Russia Reform Monitor No. 2494

Related Categories: Democracy and Governance; Human Rights and Humanitarian Issues; Islamic Extremism; Warfare; Global Health; Russia; Afghanistan; Ukraine

AFTER SEPTEMBER'S VOTE, FISSURES IN THE RUSSIAN OPPOSITION
Yabloko, Russia's only officially registered political party committed to liberal democracy, is cutting ties with members who backed jailed Kremlin critic Alexei Navalny's "Smart Voting" strategy in last month's parliamentary election. Support for the system is now considered "incompatible with membership in the party," Yabloko's leadership has announced. The faction has taken several swipes at Navalny, accusing the anti-corruption crusader of playing into the Kremlin's hands by supporting the country's Communist Party so heavily. "Any vote for the Communist Party, LDPR and A Just Russia," said Yabloko in an official statement. "Is playing a game on the side of the authorities." While support for Navalny and his efforts doesn't automatically disqualify individuals from membership in Yabloko, it does exclude them from weighing in on any future decisions made by the party.

Founded in 1993, Yabloko was influential during the Yeltsin years, but fell out of favor not long after Vladimir Putin's rise to power. Navalny himself was a member of Yabloko from the 1990s until 2007, when he was expelled for opposing the party's founder, Grigory Yavlinsky, and for taking part in a nationalist, anti-immigrant demonstration. (The Moscow Times, October 18, 2021)

RUSSIA FREEZES DIPLOMATIC TIES TO NATO
As of November 1st, Russia will suspend the operations of its mission at NATO headquarters in Brussels, marking yet another downturn in its relations with the West. The actions come in response to NATO's move, earlier this month, to expel eight employees of the Russian mission and cut the number of Russia's diplomats there in half, to 10. According to Russian Foreign Minister Sergei Lavrov, NATO's actions have left Moscow without "the proper conditions for elementary diplomatic activities," thereby necessitating the measure. He indicated that any questions NATO may have should be directed to the Russian ambassador in Belgium. For its part, the Alliance claims the ousted diplomats were engaged in unfriendly activities. (Radio Free Europe/Radio Liberty, October 18, 2021; TASS, October 18, 2021)

MOSCOW HEADS TOWARD PARTIAL LOCKDOWN
In a decree published on Thursday, Moscow Mayor Sergei Sobyanin announced that the Russian capital will enter a partial lockdown between October 28th and November 7th. According to Sorbyanin, the measure is being taken in response to skyrocketing COVID infection numbers in the city, with the objective to "break the maximum number of disease transmission chains in a short time." Restrictions will include the closure of certain businesses, such as catering services, certain entertainment venues, recreation centers, and some restaurants. Attendance at theaters and museums has been reduced to half capacity, and unvaccinated citizens over the age of 60 will temporarily lose access to public transit. The lockdown is to be considered a "non-working week" by employers, who are to provide paid vacation days or issue orders for furloughs, and students of all ages will be required to learn remotely. (The Moscow Times, October 21, 2021)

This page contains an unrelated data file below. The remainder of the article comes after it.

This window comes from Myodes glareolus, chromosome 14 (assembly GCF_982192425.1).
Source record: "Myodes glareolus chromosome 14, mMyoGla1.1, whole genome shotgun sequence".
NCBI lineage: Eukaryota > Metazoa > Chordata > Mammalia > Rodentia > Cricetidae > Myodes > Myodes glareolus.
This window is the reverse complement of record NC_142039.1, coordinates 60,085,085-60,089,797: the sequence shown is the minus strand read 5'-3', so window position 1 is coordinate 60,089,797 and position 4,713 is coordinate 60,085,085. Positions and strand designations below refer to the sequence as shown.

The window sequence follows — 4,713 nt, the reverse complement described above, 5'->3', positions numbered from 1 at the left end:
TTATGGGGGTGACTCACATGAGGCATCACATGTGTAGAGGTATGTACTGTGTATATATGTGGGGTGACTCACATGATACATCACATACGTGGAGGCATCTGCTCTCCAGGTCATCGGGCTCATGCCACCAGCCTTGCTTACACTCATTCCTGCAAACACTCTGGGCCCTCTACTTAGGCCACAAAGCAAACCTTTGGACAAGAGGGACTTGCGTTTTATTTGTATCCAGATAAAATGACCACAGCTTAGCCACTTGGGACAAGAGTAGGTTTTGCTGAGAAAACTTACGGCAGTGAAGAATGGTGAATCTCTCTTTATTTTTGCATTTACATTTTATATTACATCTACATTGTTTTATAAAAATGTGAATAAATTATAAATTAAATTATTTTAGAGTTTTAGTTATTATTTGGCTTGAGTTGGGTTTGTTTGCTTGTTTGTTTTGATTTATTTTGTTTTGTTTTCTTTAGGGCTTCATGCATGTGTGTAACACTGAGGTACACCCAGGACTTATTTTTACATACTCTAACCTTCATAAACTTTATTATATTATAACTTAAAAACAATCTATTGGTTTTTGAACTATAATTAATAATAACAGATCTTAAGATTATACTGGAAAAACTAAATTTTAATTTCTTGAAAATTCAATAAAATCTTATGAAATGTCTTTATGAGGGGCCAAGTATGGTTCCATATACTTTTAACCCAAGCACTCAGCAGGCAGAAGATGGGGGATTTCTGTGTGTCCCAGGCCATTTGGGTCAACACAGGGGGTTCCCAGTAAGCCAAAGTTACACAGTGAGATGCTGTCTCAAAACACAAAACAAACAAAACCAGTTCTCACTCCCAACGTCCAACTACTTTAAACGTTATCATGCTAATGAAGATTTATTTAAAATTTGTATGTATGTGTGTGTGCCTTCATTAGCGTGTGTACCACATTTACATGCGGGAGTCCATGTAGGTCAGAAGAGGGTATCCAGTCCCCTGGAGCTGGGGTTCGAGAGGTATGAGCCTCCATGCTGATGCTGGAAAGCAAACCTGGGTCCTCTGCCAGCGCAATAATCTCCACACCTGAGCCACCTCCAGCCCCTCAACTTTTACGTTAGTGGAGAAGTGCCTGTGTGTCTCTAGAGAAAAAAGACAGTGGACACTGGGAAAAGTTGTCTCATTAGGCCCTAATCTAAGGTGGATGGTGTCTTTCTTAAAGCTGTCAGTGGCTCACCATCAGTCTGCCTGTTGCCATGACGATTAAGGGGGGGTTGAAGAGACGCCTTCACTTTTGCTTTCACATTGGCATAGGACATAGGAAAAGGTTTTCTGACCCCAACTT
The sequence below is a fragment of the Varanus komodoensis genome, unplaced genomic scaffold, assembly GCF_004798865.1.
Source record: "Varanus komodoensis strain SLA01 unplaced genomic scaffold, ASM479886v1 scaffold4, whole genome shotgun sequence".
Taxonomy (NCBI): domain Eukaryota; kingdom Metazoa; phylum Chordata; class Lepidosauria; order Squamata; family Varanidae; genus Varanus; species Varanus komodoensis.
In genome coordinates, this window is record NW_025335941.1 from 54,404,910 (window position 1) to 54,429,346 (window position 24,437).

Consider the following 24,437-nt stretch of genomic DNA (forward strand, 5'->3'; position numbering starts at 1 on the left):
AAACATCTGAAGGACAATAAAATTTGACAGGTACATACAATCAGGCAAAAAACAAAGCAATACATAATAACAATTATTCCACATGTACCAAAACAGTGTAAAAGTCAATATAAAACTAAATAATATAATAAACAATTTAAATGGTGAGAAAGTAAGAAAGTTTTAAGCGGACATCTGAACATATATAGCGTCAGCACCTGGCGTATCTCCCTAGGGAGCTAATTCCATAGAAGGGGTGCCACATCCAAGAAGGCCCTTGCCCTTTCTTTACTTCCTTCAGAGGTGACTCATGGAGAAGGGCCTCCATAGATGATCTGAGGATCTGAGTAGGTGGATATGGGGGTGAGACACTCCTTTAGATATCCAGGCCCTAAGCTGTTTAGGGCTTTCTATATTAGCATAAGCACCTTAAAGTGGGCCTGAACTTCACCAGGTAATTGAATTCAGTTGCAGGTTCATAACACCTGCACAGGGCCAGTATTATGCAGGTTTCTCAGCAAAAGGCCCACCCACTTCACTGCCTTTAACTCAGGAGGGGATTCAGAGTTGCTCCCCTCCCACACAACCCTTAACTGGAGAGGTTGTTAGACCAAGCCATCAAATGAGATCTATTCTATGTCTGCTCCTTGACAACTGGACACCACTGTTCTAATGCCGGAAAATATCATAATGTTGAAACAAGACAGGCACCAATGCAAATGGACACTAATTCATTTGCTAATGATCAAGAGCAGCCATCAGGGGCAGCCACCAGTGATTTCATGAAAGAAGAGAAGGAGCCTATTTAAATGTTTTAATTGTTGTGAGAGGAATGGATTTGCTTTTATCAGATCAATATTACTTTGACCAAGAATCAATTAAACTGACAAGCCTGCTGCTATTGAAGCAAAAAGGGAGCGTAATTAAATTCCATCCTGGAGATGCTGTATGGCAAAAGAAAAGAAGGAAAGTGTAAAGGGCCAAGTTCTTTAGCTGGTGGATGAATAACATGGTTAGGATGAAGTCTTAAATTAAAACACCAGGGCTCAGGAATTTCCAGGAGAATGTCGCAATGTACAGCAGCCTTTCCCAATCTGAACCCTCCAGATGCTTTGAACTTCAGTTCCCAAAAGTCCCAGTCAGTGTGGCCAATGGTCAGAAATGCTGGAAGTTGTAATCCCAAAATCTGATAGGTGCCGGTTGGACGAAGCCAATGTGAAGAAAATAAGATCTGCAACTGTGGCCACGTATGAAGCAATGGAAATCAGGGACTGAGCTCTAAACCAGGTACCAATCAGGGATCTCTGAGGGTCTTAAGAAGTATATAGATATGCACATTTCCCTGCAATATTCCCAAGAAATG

THE KREMLIN HOSTS AFGHAN STABILITY TALKS
Last week, Russia played host to a preliminary round of dialogue between representatives of Afghanistan's now-ruling Taliban movement and officials from neighboring Central Asian states. Russia is attempting to engage proactively with the group, and is one of the few countries that did not evacuate its embassy in Kabul in the aftermath of the group's takeover of the country in August. And while Russian officials have stopped short of formally recognizing the Taliban as Afghanistan's new government, they have emphasized the need for dialogue in order to address issues critical to Russian interests, including the potential use of Afghanistan as a terrorist safe haven and drug trafficking in the region. (Associated Press, October 20, 2021)

COMMUNIST PARTY'S FIRST ELECTORAL LAWSUIT SHOT DOWN
The legal fix is in for Russia's Communist Party (KPRF), it seems. In the wake of last month's parliamentary elections, which Russia's Communists charge were unfairly manipulated by the ruling "United Russia" party of President Vladimir Putin, the Party filed some 32 legal challenges. The first of these has now been tossed out by Moscow's Presnensky District Court. The KPRF's lawsuits accuse authorities of using a dubious electronic voting system to rig the outcome of the election, and to steal votes away from their own candidates. Despite protests following the announcement of the election results, the country's Election Monitoring Public Committee announced at the beginning of October that it had found no evidence of electronic voting fraud. (Meduza, October 21, 2021)

RUSSIA FEARS A STRONG UKRAINE
On the heels of U.S. Defense Secretary Lloyd Austin's visit to Kyiv, Russian President Vladimir Putin has condemned Western military support for, and assistance to, Ukraine as a serious threat to Russia. Speaking before journalists and experts at the prestigious Valdai Club, the Russian president explained that - even if Ukrainian membership in NATO isn't in the cards - Western assistance is transforming the country's capabilities in ways that represent a danger to Moscow. "Formal membership in NATO may not take place, but military development of the territory is already under way," Putin said. "And this really poses a threat to Russia. We are aware of that." (Reuters, October 21, 2021)